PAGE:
The test is starting in North Station, South Station, and Airport. Let's see what the press release says and, I warn you, I have a very low tolerance for glossed-over PR language full of words and euphemisms and signifying nothing. Let's hope nothing like that is given to us today!
Today, T-customers at MBTA's North Station, South Station, and Airport platforms will experience a unique information and entertainment pilot program designed specifically with them in mind.Uh oh. The last part of that sentence is pure and utter PR hogwash wrapped up in a feelgood chocolate coating. "Designed specifically with them in mind" just means "we identified our target demographic and now it's time to exploit the hell out of 'em."
T-Radio is an expertly programmed radio format where informative news, entertainment and safety announcements are seamlessly integrated with music to appeal to Boston’s multi-cultural T-rider demographics."Expertly programmed" means absolutely nothing other than "We'll try not to come out of a tragic news story on a house fire with Disco Inferno." And as for the multi-cultural demographics? Well... today when I strolled through South Station, I was treated to a DJ coming out of U2's "Mysterious Ways" with a story having to do with Thomas Edison and the invention of the light bulb, which was merely a setup for the punchline of "Of course, Al Gore probably said he created it first... oh chuckle chuckle, so much for the Lighter Side of the News..."
So, apparently, Boston's multi-cultural T-rider demographic (honestly, this demographic really is "people who are waiting for trains") is just begging for inane morning DJ chatter, plus innovative takes on such DJ cliches as "...and I'll be here with you..." ("...and I'll be here for the ride...") and stale jokes which are almost old enough to purchase cigarettes.
MBTA General Manager Daniel A. Grabauskas said, "This is a great opportunity to provide the customer with up-to-date information in an engaging and entertaining format. Providing news, sports and weather along with service alerts while also promoting destinations that can be accessed via public transportation are just a few of the many features available on T–Radio..."Don't forget the ads, Danny! Don't forget the "seven-figure cash windfall" for the T on this! Can't forget those! And it really is a shame the T commuters don't really have any other way of getting news, sports and weather while trapped underground. If only there were these two people near the entrances of every station with bundles of news printed on foldable paper, handing them out for free or something.
And here's what the president of Pyramid Radio, Rich Balsbaugh, the guy behind Kiss 108 and the man who stands to make bargeloads of cash money for this deal, has to say in the name of spin:
"Pyramid Radio designs creative audio entertainment and blends it with pertinent information for real people..."Oh, look! Another useless press release sentence. Good thing we weren't playing a drinking game or else we'd all be completely blotto by now. As there's no way of saying "We wanted to put in constant music and ads" without having to spin it with uselessly optimstic euphemisms, they reach for those euphemisms and come up with some real doozies. PERTINENT information for REAL people! (as opposed to useless information for replicants?) What a great slogan! What an awesome sound bite! What a complete lack of meaning altogether! That sentence right there is just glossed-over froo-frah that means "we maks radio mak musics and then mebe the nooz and ads." This ghastly writing is all so eye-rollingly transparent, I don't understand why it's such an industry standard. Who buys into it? Who goes down to the platform and thinks "...yeah! This really was designed with me in mind! This really is pertinent information for real people, and I should know, cause I'm one of them!" Why not just say T-Radio will play "the best hits of the 60s, 70s, 80s, 90s and today, plus lyrics that won't embarass you in front of your kids?"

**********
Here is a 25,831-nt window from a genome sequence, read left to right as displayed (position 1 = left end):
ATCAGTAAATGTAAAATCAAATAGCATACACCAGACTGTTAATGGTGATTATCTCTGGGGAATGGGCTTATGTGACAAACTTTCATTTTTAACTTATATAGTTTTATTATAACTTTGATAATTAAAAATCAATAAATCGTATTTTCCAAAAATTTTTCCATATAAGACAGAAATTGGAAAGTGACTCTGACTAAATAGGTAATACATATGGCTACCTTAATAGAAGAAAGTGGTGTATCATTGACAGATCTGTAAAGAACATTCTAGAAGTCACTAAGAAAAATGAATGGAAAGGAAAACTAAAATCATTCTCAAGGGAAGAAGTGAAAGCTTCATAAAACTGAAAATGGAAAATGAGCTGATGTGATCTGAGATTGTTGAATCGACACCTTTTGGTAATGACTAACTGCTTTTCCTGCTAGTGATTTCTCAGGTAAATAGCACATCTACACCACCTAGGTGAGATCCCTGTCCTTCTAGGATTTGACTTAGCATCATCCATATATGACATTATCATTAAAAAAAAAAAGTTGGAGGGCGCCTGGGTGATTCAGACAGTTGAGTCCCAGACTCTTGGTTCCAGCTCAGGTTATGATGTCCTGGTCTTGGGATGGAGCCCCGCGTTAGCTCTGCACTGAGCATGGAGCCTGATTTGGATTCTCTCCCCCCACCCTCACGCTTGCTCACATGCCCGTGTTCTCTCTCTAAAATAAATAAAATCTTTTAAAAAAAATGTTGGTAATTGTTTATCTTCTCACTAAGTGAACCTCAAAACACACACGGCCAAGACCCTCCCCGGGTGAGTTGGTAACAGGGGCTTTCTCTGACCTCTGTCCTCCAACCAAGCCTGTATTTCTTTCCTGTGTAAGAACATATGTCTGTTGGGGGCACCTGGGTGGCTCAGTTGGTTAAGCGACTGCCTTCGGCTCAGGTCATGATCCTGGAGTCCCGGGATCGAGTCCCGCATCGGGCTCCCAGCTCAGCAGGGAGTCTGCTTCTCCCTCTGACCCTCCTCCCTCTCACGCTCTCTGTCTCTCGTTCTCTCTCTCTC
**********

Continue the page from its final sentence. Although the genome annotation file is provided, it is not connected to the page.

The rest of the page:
T-Radio encompasses music across the last five decades up to and including current chart hits.Oh.
Frankly, here's what the T saw: Riders reading free Metro and BostonNOW newspapers. Riders listening to their own music on their iPods or listening to the buskers who truly create "creative audio entertainment." But most importantly, they saw paying riders standing idly about when they could be listening to ads. Well! they thought. Why not take over the whole shebang? We gets the money, and buskers get the shaft, and mainstream media was on its way out anyway and everybody was making fun of the Metro to begin with, so no big loss. Suddenly the lottery lady's "cha-ching! cha-ching!" catchphrase takes on a whole new meaning. Thankfully, there's hope, however potentially falsely given, at the end of the press release:
...customers will soon be able to leave feedback directly via MBTA.com. Customer feedback will determine whether T-Radio is kept at the three stations and the possibility of it being expanded throughout the system.Here's the link to provide feedback. While I hope there's enough public outcry to make them reconsider, honestly it's going to take a lot of outcry for them to drop this potential cash cow that they've already sunk a lot of money into.
Still, they can't consider it if they don't get enough yelling. Time to yell (well, at least, time to yell politely, I mean.)